Homestead Miami Speedway is noisy, holds events at night and draws traffic. Its operators are worried that if homes are built nearby, new residents will complain so much that the track could be shut down. So they have petitioned the court to stop a housing development that the Homestead City Commission recently approved.
The Speedway, which sits less than a mile from the planned subdivision and hosts a number of auto races, including a NASCAR Sprint Cup Series race, appealed the council’s vote by filing a petition this month with the appellate division of the circuit court.
“We are very similar to an airport. If residents move too close to us, they’ll start complaining about noise and traffic, and that will have an adverse effect on our business,” said the Speedway’s vice president, Al Garcia.
The area doesn’t have any homes right now. Its tenants include the Speedway, Homestead Air Reserve Base and a beer warehouse, ringed by the Park of Commerce and commercial, mixed-use and other zoning that provide a buffer between the speedway and homes.
As a chief economic engine producing annually over $301 million dollars in economic benefits to the community, we were left with no choice other than to appeal.
Al Garcia, Speedway vice president
The issue is a development that the City Council approved in May. Developer Wayne Rosen proposed building single family homes in and next to the industrially zoned Park of Commerce. He also asked the city to change the definition of mixed-use so that he wouldn’t have to build a combination of commercial, multi-family and single-family homes, but instead could build any of those categories without building all of them.
The council denied Rosen’s request to build single-family homes in the Park of Commerce and said he would have to build apartments. Fifteen percent of the development will have to be rezoned commercial. The council also allowed him to build single-family homes on 70 acres just west of the Park of Commerce, an area that previously did not allow for single-family homes and was not part of Rosen’s proposal.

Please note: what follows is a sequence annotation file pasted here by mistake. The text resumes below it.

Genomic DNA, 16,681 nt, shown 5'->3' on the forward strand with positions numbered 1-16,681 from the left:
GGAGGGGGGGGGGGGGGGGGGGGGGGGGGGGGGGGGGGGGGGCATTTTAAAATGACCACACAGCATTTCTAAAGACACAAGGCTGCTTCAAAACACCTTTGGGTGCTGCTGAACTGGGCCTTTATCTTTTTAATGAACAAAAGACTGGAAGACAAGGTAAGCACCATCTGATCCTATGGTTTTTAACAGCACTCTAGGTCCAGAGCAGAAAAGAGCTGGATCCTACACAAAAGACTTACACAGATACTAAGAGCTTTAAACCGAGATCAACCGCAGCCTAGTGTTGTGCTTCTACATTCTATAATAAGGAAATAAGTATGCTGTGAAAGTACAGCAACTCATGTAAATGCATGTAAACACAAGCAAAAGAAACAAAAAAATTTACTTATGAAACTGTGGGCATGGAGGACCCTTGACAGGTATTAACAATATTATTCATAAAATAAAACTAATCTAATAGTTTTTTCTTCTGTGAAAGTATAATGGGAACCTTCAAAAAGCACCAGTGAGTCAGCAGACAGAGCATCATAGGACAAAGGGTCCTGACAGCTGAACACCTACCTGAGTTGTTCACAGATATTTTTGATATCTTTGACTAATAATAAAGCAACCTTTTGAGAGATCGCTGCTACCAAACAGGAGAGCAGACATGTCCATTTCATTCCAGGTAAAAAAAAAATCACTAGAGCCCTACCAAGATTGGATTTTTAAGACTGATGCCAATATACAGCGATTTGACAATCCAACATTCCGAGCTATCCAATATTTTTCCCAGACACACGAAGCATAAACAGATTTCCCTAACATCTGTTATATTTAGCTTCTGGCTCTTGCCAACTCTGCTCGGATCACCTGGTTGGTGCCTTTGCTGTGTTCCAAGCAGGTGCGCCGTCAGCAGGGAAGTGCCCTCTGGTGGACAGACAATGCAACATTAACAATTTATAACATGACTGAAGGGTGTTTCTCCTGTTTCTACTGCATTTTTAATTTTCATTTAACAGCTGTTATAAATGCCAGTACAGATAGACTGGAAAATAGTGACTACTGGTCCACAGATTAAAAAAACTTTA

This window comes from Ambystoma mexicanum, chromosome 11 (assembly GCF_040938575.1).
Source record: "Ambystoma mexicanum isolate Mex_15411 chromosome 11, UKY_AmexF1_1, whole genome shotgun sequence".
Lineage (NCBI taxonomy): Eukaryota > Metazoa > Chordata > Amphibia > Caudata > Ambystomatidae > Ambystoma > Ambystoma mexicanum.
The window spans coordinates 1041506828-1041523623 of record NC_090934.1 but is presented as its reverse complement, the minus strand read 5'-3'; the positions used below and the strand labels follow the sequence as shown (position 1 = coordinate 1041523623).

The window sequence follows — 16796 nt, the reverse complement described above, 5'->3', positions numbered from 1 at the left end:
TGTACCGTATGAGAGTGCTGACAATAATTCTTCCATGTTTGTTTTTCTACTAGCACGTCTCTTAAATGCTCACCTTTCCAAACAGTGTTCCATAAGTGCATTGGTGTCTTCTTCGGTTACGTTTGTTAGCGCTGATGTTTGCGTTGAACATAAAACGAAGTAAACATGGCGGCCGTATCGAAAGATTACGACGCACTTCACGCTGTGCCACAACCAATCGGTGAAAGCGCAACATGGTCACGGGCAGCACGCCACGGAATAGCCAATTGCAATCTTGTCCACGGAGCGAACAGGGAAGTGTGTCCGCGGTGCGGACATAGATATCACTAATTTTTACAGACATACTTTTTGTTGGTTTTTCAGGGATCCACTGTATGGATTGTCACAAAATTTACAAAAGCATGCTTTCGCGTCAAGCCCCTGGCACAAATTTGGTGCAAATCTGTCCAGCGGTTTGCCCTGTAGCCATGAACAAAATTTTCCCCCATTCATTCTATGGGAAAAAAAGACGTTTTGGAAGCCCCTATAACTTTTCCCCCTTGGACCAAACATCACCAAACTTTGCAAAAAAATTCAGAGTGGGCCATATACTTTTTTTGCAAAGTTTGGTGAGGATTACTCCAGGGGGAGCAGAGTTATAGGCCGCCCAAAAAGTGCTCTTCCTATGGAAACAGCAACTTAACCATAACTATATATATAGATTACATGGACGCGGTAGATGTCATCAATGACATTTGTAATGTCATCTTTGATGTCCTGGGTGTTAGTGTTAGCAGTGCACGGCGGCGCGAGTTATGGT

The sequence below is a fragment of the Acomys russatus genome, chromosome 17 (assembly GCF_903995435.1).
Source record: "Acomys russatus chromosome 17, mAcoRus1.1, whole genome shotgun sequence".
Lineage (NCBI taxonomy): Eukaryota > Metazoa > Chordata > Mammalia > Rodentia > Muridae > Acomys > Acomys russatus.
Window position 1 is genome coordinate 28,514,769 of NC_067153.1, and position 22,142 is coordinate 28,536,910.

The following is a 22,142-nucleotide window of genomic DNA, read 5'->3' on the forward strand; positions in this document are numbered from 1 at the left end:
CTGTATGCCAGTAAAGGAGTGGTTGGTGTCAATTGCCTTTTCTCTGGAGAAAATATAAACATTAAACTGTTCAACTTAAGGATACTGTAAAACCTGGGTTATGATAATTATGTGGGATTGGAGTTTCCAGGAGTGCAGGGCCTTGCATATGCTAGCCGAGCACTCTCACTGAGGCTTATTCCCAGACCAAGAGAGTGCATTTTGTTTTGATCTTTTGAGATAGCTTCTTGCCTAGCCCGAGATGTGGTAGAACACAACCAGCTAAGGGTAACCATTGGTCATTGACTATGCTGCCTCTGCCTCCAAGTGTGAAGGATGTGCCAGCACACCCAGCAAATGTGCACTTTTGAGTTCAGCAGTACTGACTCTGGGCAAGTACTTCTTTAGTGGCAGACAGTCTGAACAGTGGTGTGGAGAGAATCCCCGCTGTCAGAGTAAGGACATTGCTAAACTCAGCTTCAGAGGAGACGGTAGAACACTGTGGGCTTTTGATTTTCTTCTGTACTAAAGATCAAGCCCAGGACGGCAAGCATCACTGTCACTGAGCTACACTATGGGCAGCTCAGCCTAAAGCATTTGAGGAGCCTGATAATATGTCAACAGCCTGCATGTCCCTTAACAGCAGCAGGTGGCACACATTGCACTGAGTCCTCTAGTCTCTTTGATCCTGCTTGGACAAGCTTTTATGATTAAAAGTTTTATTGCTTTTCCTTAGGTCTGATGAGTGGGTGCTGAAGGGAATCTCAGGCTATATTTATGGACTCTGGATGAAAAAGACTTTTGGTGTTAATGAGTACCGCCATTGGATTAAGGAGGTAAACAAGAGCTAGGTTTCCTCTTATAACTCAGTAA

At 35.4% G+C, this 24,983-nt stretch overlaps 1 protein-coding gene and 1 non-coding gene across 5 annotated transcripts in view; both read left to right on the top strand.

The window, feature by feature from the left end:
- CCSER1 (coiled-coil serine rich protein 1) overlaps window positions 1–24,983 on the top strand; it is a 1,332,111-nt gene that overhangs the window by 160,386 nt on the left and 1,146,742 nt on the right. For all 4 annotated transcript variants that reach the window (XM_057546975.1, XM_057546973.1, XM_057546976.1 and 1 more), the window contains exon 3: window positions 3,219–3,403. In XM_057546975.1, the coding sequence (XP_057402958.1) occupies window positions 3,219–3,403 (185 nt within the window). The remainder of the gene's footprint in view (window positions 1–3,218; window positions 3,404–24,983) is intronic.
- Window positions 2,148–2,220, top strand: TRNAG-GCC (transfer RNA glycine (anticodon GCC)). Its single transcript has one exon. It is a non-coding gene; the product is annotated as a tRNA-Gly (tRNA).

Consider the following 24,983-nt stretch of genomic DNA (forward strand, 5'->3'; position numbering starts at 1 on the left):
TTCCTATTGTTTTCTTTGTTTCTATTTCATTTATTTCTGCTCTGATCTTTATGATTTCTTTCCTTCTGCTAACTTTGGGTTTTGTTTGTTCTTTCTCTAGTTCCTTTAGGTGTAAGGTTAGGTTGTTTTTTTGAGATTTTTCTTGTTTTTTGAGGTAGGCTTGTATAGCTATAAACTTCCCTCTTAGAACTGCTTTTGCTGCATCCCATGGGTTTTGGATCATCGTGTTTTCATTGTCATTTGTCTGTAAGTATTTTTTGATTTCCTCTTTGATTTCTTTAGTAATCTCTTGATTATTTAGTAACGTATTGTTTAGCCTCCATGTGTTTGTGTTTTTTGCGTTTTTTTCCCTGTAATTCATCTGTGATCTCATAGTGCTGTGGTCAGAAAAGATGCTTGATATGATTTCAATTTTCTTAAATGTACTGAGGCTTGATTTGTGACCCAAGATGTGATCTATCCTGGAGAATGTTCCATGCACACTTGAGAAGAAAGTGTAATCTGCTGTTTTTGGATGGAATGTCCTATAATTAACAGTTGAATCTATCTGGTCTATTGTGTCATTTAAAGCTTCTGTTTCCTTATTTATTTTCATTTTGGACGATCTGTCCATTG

The city’s ruling didn’t make the Speedway happy. In its petition to the court, the speedway said the city improperly amended its development guidelines, which historically separated residential and industrial uses. Allowing homes to be built close to the speedway without the buffer zone “creates compatibility issues due to the noise and traffic generated by racing and other activities at the Speedway,” the petition said.
“For this reason, HMS has historically opposed any residential development in the Park of Commerce,” the petition said.
HMS says the racetrack has also “invested millions of dollars in infrastructure improvement, and millions more in marketing and promotion, to create and market a world-class sports-entertainment facility. The creation of a residential neighborhood in the Park of Commerce could lead to operational restrictions that adversely impact HMS’ investment.”
“As a chief economic engine producing annually over $301 million dollars in economic benefits to the community, we were left with no choice other than to appeal in order to protect the Speedway from excessive and imprudent “residential encroachment” and overdevelopment that threatened to choke the Speedway and the well-paying job creating center for Homestead residents in the Park of commerce,” Garcia said in an email to the Miami Herald.
“We are in the process of evaluating the petition and responding appropriately on the behalf of the city,” said Richard Weiss, Homestead’s city attorney.